Above all these museum memories, the one I hold most dear is from my last visit one Christmas, when I was in middle school, feeling a bit too old for most of the museum’s fun. Each December, the Children’s Museum turns the second-floor staircase into a snow slide on which kids race side-by-side on burlap sacks down two white plastic chutes. Each year, just before leaving to head home, I’d race my brother, winning because I’m five years older. But this time, my Nana and Pa--in their late 70s--decided that rather than heading back down the central ramp after Will and I raced, they too would give in to the museum’s wonder. I remember picking up my burlap, grinning at Will who had taken a hard second place, and looking up in surprise to see my 5’2” Nana sailing down the slide next to my Pa, with his bad back and everything--she held Pa’s hand across the central barrier all the way down, her high-pitched laughter rang pure and giddy, filling up the museum lobby. As I helped Nana to her feet, the smile on her face shone with child-like exuberance--a smile I’ll not soon forget. 

Deer Creek Music Center

I still call the place Deer Creek but not to be, like, cool or hipster or anything; it's mostly because I can't keep up with its shifting names--Verizon Wireless Music Center, Klipsch Music Center, Ruoff Home Mortgage Music Center. But, the 24,000-seat amphitheatre in Noblesville, IN, on the far northside of Indianapolis, was Deer Creek the first time I saw a show there, and that's the easiest to remember.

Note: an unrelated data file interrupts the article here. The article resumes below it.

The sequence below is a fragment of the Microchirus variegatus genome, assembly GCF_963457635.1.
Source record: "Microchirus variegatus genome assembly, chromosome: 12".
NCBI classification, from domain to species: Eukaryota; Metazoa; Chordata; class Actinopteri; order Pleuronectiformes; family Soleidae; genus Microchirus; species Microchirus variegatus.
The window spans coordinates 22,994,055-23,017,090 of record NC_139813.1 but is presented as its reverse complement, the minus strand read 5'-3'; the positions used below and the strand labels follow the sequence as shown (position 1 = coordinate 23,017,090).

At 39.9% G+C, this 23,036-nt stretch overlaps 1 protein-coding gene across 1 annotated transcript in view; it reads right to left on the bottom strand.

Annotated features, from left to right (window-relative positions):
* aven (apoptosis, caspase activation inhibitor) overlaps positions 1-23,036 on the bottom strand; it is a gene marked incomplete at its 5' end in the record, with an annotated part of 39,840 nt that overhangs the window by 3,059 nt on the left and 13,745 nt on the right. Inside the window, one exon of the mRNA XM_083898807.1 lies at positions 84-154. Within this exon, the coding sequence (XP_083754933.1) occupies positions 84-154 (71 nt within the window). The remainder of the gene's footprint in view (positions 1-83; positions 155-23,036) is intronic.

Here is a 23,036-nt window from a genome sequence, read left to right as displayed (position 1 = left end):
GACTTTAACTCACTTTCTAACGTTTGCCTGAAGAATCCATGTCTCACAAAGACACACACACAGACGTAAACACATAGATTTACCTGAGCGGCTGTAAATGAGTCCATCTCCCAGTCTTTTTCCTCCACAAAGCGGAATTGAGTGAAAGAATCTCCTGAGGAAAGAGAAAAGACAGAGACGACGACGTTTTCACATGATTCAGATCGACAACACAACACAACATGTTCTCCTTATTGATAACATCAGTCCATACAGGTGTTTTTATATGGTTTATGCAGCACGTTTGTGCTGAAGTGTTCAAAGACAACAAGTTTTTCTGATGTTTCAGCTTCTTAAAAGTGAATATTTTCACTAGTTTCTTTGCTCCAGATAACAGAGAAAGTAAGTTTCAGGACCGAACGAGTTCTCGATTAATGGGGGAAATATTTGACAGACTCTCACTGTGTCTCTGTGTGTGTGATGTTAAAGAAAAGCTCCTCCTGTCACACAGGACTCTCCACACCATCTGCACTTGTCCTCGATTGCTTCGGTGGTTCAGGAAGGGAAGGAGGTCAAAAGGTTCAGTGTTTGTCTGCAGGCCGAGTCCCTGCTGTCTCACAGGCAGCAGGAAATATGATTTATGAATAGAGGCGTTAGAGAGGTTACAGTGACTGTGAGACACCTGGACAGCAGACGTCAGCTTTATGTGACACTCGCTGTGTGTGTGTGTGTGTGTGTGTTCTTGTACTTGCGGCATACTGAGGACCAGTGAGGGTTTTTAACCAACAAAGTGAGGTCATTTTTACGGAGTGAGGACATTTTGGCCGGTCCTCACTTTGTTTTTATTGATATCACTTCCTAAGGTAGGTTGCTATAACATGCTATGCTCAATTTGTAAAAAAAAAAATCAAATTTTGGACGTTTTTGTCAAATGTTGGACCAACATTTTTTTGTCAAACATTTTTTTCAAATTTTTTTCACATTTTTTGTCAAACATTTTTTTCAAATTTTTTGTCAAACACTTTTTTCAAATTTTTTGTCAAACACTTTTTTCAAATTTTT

In fact, Deer Creek Music Center--20 miles northeast of Monument Circle--was one of the first "far" places I was ever allowed to drive by myself. I was 17, and my mother made me drive her the hour up to Noblesville on a practice run before I was able to do the trip solo. I remember that she was worried about how long I’d look over my left shoulder when I was merging my new-old pick-up truck onto I-465, but I think it was a relief for her overall that she wouldn't ever have to drive me up there again herself.
My parents, especially my mom and my stepfather, have always been the greatest influences on my musical taste, largely for the better. I grew up listening to Bobby Darin and Nat King Cole, ELO and .38 Special, Queen and even Styx, and I loved their music and loved music in general, an infatuation that they were happy to indulge as much as they could. That included infrequent but special trips up to Deer Creek. These trips, however, had not always gone the way my mother intended. On my 16th birthday, she drove me and a group of my friends to see the Goo Goo Dolls and Sugar Ray--though I was 100% there for the opener, Fastball--and the show was memorable, for two reasons: for seeing "The Way" and "Fire Escape" live, yes, but also as the first time I ever saw a pair of female breasts in real life, when a fairly inebriated young woman did a striptease on the roof of her car out in the largely lawless Deer Creek parking lot. We were trapped in the long lines waiting to leave the grassy lanes and my mom did her best to act like nothing was happening; my friends had no compunction about staring, but I settled for a furtive side-eye.